The only ploy I’ve ever heard that worked, and I suspect it’s urban myth, involved a girl going down on her knees in front of a bouncer and it wasn’t to beg, if you get my drift.
What about you? How have bouncers managed to infuriate you, what did you do about it and, more importantly, did it work?
I think the situation is far more serious than the article suggests. Sure it can be a downer on the night and there are some funny stories to go along with it, but how many of us know of someone who was seriously injuried by a bouncer? There really needs to be someone who oversees what they do.
Really, does it take a 180kg muscle bound idiot to count the number of patrons they let in the door or as you say assess dress standard. No. The thugs are there to fight and take every opportunity to do so. If the club owners were more responsible for the action of their employees, this problem could be fixed.
My best effort to get into a club when i was pissed was talking to the bouncer in an Irish accent and trying to convince him that I HAD to go in because my long lost sister was in there. I said we had been separated at birth and divided by different countries and now she was dying of a congenital disease and i had to see her tonight, right now, before she died.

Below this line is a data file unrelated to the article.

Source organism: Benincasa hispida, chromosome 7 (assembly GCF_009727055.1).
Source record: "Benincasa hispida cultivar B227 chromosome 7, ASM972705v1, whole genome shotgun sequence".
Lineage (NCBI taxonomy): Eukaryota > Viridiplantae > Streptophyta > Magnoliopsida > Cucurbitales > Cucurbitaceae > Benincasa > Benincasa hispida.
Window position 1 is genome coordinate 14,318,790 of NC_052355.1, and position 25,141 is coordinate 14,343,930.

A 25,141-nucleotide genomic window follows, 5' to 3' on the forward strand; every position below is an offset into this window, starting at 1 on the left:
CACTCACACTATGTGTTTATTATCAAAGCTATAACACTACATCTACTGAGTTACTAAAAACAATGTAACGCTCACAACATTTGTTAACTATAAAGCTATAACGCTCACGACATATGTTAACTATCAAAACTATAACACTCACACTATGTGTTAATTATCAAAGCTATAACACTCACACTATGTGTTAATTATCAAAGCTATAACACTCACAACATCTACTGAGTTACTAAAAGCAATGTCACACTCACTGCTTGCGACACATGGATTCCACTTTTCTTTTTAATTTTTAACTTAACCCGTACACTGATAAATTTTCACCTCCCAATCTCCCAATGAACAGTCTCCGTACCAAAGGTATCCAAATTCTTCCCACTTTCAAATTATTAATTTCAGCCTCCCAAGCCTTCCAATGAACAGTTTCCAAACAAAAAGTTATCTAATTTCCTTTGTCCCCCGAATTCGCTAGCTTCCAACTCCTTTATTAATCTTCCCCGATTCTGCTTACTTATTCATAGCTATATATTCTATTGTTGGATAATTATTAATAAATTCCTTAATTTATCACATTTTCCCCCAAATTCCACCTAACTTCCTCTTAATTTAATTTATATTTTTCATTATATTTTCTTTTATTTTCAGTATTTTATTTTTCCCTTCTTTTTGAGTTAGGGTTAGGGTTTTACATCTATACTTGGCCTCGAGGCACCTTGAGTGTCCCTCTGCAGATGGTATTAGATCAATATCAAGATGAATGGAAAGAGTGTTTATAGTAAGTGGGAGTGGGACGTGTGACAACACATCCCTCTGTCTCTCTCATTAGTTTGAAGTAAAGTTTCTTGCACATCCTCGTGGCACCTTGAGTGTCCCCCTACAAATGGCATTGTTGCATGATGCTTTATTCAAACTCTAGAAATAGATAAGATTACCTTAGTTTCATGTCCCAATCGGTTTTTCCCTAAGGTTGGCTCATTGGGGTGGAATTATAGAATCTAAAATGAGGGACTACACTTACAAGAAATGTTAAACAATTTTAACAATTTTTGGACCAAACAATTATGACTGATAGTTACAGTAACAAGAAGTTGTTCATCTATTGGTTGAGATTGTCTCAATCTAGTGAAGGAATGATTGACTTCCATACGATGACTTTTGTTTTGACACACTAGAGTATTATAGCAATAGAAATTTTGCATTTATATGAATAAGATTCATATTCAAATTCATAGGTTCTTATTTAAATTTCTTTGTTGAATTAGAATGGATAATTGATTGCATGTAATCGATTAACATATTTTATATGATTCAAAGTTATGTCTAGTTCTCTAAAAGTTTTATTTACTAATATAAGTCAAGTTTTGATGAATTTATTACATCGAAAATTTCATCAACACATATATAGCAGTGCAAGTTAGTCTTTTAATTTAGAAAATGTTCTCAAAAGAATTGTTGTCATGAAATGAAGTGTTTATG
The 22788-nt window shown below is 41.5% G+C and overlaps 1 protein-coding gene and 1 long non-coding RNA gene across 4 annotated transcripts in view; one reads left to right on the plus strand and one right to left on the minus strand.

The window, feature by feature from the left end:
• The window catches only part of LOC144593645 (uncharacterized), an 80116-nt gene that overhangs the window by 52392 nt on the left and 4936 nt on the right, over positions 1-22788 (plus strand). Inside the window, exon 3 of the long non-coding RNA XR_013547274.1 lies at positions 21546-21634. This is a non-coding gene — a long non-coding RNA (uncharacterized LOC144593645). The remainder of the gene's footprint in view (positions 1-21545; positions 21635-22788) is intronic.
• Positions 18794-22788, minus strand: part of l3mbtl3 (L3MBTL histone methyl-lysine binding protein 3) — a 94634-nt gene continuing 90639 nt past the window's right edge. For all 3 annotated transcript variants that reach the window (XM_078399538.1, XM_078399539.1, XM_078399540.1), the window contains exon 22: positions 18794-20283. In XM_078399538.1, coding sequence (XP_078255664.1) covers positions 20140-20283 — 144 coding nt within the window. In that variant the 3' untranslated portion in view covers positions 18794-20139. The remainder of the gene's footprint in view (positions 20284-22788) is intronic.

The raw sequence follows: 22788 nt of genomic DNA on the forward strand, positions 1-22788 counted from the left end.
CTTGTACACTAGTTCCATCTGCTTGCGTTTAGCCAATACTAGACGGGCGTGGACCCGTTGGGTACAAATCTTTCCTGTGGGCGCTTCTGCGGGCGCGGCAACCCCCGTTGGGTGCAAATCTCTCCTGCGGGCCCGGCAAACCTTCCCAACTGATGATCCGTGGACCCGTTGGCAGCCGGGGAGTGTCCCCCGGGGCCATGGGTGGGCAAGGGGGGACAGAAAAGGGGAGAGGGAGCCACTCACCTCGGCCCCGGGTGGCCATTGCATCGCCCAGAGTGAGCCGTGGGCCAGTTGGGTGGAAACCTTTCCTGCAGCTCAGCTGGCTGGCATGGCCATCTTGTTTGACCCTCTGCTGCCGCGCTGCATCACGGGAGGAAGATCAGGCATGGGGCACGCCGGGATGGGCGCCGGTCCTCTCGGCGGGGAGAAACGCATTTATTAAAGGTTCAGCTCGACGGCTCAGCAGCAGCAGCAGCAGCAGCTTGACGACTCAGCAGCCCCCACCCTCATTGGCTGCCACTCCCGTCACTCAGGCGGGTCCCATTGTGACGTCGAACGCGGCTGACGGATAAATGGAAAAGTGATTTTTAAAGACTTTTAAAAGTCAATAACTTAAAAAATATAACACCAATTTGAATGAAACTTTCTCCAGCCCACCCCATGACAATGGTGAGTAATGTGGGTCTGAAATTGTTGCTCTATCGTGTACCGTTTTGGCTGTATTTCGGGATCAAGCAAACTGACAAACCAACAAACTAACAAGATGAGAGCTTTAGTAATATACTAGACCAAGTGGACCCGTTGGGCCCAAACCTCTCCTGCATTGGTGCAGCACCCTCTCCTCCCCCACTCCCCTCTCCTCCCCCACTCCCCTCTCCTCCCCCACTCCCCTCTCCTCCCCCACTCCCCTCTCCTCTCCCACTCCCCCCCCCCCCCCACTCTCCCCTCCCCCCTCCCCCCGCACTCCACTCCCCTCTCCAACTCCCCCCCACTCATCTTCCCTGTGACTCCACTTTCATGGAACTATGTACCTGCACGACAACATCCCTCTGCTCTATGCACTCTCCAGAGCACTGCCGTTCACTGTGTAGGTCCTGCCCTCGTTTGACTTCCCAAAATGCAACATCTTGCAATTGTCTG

Just as an aside, I did not actually know what congenital meant.
Needless to say, my ridiculous story and even more pathetic accent got me into my favourite club at the time: Rosies.
The story with bouncers controlling a night out has become out of control. I don’t think we ever have a night out where we have got a bouncer to complain about afterwards.
I’ve had quite a few times where I’ve been told I’ve had too many to drink and I was the designated driver or I had come straight from work and therefore hadn’t touched a drop.
we once weren’t allowed into a pub this year because we had been to a reds games and had reds supporters shirts on. We were told that the pub didn’t support the reds so we weren’t allowed in. We definitely hadn’t had too many because its too expensive to drink at the game. A pub in Brisbane that doesn’t support its local team, regardless of what sport it is. pretty terrible.
maybe it had something to do with the reds’ form this season? bloody fair weather fans.
What should have been an easy task was made difficult because Boy Wonder on the door didn’t think the admittedly young looking lad in front of him didn’t match the admittedly young looking face on the license, and when he asked me my postcode to verify it was me I gave the one on the back (MacGregor) instead of the one on the front (Albany Creek).